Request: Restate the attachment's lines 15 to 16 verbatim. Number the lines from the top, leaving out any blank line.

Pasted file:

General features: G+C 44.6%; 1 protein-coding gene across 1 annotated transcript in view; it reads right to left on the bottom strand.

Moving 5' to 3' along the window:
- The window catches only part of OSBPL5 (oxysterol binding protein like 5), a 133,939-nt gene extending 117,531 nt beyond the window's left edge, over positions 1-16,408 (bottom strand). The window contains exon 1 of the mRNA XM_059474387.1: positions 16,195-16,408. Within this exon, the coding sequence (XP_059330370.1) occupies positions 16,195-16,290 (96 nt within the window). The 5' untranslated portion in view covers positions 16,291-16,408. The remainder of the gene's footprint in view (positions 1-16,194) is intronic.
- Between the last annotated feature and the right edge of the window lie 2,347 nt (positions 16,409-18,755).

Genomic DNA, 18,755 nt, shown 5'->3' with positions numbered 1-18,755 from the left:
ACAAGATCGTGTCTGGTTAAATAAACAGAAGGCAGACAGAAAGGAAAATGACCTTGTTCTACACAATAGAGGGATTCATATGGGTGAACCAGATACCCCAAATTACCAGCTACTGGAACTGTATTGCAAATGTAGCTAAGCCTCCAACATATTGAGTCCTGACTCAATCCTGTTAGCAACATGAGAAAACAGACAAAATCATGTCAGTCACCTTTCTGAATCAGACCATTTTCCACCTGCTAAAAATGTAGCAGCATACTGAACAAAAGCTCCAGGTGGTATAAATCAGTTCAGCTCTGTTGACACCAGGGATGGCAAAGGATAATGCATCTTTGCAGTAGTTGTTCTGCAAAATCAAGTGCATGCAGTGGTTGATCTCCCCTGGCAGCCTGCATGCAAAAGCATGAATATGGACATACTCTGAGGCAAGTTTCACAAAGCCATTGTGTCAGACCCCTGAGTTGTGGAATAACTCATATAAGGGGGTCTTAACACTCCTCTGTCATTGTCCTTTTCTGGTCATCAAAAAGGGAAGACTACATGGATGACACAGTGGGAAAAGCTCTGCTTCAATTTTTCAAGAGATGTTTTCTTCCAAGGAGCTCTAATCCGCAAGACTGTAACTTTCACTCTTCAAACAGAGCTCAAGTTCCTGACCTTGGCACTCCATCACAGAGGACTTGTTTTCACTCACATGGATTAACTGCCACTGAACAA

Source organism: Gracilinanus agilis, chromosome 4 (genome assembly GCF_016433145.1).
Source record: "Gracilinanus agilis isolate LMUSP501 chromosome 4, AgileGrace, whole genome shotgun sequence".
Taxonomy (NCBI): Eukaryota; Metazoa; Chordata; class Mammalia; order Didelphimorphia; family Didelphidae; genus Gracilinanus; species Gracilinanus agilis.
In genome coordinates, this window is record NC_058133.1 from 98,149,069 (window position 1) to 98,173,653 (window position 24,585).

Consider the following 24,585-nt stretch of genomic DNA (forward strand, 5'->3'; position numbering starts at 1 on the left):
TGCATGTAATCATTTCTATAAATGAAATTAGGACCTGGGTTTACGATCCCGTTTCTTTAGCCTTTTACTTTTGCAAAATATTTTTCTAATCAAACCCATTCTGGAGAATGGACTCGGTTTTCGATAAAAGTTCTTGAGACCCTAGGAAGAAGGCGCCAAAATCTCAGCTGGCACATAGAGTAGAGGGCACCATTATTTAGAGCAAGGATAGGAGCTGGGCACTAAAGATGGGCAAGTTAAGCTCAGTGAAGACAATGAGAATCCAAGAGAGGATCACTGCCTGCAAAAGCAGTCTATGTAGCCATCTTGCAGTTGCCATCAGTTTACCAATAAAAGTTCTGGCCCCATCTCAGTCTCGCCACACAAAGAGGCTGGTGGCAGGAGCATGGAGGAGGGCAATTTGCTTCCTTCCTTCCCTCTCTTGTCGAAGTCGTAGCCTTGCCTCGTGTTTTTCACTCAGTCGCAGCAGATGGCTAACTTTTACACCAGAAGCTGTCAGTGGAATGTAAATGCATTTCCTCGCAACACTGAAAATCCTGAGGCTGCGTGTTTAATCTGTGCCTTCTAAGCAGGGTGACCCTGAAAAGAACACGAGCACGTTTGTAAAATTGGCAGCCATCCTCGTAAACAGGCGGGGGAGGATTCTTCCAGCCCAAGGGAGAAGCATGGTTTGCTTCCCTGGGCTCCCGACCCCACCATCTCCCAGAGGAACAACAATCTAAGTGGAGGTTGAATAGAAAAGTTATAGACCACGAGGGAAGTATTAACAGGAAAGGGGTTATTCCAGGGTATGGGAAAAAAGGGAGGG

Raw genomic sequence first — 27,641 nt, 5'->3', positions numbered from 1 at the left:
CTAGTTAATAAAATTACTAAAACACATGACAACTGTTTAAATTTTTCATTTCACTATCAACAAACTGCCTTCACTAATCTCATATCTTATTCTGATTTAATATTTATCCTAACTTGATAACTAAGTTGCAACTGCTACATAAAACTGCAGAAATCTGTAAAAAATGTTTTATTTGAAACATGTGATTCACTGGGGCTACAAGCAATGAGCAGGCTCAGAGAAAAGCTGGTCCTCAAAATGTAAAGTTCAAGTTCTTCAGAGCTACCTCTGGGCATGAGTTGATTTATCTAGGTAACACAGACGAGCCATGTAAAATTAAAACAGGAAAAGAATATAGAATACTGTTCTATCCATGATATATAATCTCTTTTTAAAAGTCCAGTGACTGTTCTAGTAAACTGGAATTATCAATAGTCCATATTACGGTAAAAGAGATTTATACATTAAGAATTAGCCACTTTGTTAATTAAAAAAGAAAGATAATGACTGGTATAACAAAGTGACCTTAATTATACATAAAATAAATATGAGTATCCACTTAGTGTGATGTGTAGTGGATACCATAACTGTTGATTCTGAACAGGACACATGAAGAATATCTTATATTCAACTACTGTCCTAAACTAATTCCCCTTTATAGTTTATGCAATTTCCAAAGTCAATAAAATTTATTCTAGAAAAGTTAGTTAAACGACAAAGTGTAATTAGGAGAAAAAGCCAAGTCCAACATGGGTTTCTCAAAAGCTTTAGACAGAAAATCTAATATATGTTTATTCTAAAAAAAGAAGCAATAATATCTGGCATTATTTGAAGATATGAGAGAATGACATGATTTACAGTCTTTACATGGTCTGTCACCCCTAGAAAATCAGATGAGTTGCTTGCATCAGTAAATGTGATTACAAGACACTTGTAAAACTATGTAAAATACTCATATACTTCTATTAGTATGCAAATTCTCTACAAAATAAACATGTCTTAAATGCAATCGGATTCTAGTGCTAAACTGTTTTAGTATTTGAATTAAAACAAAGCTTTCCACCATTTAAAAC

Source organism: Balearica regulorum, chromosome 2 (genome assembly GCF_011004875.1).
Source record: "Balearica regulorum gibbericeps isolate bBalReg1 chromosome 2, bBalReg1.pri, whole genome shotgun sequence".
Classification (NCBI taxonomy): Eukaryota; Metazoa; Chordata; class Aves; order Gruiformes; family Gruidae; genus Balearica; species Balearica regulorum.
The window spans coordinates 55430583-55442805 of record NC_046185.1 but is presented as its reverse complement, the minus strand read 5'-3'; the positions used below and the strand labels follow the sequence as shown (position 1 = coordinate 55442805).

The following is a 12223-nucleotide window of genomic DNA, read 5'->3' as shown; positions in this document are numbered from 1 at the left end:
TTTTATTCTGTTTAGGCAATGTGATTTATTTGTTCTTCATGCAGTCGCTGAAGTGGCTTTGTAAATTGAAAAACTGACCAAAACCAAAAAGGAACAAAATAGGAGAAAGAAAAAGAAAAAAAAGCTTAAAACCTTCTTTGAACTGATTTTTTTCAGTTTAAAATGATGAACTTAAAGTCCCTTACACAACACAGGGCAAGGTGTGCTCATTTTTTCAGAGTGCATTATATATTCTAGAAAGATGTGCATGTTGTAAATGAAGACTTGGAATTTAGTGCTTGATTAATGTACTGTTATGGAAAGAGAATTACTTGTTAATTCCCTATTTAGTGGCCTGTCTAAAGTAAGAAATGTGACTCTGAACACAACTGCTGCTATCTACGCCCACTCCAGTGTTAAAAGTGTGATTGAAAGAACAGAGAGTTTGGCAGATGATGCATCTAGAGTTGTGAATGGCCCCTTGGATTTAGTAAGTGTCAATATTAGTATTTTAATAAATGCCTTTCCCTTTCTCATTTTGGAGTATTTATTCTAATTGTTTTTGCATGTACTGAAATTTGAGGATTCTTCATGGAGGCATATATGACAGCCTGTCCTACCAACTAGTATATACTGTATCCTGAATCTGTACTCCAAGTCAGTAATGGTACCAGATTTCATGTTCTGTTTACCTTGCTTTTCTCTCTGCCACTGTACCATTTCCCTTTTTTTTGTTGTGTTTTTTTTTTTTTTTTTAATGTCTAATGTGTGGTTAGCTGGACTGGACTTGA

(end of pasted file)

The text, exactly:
Source organism: Balearica regulorum, chromosome 2 (genome assembly GCF_011004875.1).
Source record: "Balearica regulorum gibbericeps isolate bBalReg1 chromosome 2, bBalReg1.pri, whole genome shotgun sequence".